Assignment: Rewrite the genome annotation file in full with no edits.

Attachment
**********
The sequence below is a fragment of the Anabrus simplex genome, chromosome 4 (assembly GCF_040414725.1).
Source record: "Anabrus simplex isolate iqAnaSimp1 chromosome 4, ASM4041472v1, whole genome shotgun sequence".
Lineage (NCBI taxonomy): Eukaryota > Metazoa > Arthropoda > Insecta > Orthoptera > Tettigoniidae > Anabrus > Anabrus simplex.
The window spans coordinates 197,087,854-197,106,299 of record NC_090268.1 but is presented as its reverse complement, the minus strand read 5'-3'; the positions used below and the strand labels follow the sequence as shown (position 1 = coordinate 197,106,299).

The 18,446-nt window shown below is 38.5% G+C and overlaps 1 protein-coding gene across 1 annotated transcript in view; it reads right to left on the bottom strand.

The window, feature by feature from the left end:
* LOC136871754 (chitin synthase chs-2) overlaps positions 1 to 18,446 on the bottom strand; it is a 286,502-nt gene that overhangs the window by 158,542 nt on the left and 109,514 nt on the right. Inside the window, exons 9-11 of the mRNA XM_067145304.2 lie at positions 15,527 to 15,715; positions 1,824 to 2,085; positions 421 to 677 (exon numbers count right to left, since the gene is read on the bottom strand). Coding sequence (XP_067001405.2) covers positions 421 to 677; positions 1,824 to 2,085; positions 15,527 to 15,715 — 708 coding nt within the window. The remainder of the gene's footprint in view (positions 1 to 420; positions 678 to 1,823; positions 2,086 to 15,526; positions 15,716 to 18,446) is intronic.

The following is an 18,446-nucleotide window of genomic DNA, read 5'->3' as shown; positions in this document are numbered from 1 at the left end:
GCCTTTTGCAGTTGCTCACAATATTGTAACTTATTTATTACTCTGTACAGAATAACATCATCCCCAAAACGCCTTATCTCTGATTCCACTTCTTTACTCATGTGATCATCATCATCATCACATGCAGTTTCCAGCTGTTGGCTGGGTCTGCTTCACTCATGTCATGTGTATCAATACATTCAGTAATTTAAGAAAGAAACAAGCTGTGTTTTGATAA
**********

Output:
The sequence below is a fragment of the Anabrus simplex genome, chromosome 4 (assembly GCF_040414725.1).
Source record: "Anabrus simplex isolate iqAnaSimp1 chromosome 4, ASM4041472v1, whole genome shotgun sequence".
Lineage (NCBI taxonomy): Eukaryota > Metazoa > Arthropoda > Insecta > Orthoptera > Tettigoniidae > Anabrus > Anabrus simplex.
The window spans coordinates 197,087,854-197,106,299 of record NC_090268.1 but is presented as its reverse complement, the minus strand read 5'-3'; the positions used below and the strand labels follow the sequence as shown (position 1 = coordinate 197,106,299).

The 18,446-nt window shown below is 38.5% G+C and overlaps 1 protein-coding gene across 1 annotated transcript in view; it reads right to left on the bottom strand.

The window, feature by feature from the left end:
* LOC136871754 (chitin synthase chs-2) overlaps positions 1 to 18,446 on the bottom strand; it is a 286,502-nt gene that overhangs the window by 158,542 nt on the left and 109,514 nt on the right. Inside the window, exons 9-11 of the mRNA XM_067145304.2 lie at positions 15,527 to 15,715; positions 1,824 to 2,085; positions 421 to 677 (exon numbers count right to left, since the gene is read on the bottom strand). Coding sequence (XP_067001405.2) covers positions 421 to 677; positions 1,824 to 2,085; positions 15,527 to 15,715 — 708 coding nt within the window. The remainder of the gene's footprint in view (positions 1 to 420; positions 678 to 1,823; positions 2,086 to 15,526; positions 15,716 to 18,446) is intronic.

The following is an 18,446-nucleotide window of genomic DNA, read 5'->3' as shown; positions in this document are numbered from 1 at the left end:
GCCTTTTGCAGTTGCTCACAATATTGTAACTTATTTATTACTCTGTACAGAATAACATCATCCCCAAAACGCCTTATCTCTGATTCCACTTCTTTACTCATGTGATCATCATCATCATCACATGCAGTTTCCAGCTGTTGGCTGGGTCTGCTTCACTCATGTCATGTGTATCAATACATTCAGTAATTTAAGAAAGAAACAAGCTGTGTTTTGATAA